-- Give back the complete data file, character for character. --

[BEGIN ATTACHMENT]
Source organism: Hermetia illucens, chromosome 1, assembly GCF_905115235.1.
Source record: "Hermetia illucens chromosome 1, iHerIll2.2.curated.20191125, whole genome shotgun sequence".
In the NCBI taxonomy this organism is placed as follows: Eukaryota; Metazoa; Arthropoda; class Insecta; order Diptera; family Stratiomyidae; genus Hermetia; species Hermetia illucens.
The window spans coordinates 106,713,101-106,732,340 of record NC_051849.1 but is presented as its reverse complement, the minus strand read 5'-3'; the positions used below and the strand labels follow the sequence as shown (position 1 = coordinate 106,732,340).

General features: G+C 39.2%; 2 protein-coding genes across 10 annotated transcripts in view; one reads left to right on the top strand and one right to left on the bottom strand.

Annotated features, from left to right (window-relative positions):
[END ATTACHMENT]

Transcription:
Source organism: Hermetia illucens, chromosome 1, assembly GCF_905115235.1.
Source record: "Hermetia illucens chromosome 1, iHerIll2.2.curated.20191125, whole genome shotgun sequence".
In the NCBI taxonomy this organism is placed as follows: Eukaryota; Metazoa; Arthropoda; class Insecta; order Diptera; family Stratiomyidae; genus Hermetia; species Hermetia illucens.
The window spans coordinates 106,713,101-106,732,340 of record NC_051849.1 but is presented as its reverse complement, the minus strand read 5'-3'; the positions used below and the strand labels follow the sequence as shown (position 1 = coordinate 106,732,340).

General features: G+C 39.2%; 2 protein-coding genes across 10 annotated transcripts in view; one reads left to right on the top strand and one right to left on the bottom strand.

Annotated features, from left to right (window-relative positions):